Other project specific deliverables: (i) 2 papers on time-resolved IPNS studies on IPNS; (ii) A study comparing radiation damage on metallo-enzymes comparing results with different data collection methods; (iii) A major study on time resolved studies on a human HIF prolyl hydroxylase; (iv) 3 papers including time-resolved studies on other 2OG oxygenases, with one focusing on oxygen transport; (v) A comprehensive review on the roles of oxygenases in the hypoxic response (year 2); (vi) A short review on the use of XFEL for mechanistic enzymology of metallo-proteins; (vii)Depositing >40 structures to the PDB during the course of the work; (viii) There is a very high chance the work will lead to IP - we have a good track record in this regard and relationship the technology transfer arm of Oxford University; (ix) We will use communication platforms to make our findings accessible to many potential stakeholders. We will select conferences based on expected stakeholder participation. We will engage with local clinical communities by maintaining and strengthening links with bodies such as Antibiotic Research UK. Engagement activities will include public (e.g. Pint of Science) / schools talks, open day participation and innovative events such as exhibiting materials related to antimicrobial discovery; (x) We will engage the BBSRC/other stakeholders in communications activities. BBSRC funding will be acknowledged in communications with both fellow researchers and the general public and that BBSRC branding is used. We will engage with BBSRC communications by using social media to share research; (xi) Research Fish will be used to record communication/engagement activities.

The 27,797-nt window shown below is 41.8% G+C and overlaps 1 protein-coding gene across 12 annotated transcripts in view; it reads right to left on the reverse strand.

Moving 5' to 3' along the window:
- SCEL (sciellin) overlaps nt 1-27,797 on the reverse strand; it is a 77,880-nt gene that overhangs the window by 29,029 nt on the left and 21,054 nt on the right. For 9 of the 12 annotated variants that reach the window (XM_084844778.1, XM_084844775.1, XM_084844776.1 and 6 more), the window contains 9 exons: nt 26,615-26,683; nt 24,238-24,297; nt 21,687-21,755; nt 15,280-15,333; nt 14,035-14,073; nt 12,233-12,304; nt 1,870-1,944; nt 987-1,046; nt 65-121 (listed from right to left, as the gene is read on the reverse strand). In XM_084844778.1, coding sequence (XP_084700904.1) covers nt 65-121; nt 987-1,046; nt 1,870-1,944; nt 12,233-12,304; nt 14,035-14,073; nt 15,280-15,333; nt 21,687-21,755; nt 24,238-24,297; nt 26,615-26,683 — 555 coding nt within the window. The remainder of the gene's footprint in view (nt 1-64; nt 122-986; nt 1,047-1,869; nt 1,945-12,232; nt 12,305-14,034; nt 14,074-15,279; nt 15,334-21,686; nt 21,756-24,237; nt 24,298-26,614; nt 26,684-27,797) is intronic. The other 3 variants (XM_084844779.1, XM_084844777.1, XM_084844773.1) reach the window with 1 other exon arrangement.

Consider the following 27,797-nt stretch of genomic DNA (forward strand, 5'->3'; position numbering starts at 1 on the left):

Publications

10 25 50
 
Description 33rd European Crystallographic Meeting 
Form Of Engagement Activity Participation in an activity, workshop or similar
Part Of Official Scheme? No
Geographic Reach National
Primary Audience Other audiences
Results and Impact o Time-resolved studies on Oxygenase Catalysis, 33rd European Crystallographic Meeting, at the Palais des congrès de Versailles, France, 2022
Year(s) Of Engagement Activity 2022
URL https://www.ecm33.fr/
 
Description PPU-Oxford Bilateral Summit Program, "Chimie Biologique" - Linking Chemistry and Microbiology to fight human Infectious Diseases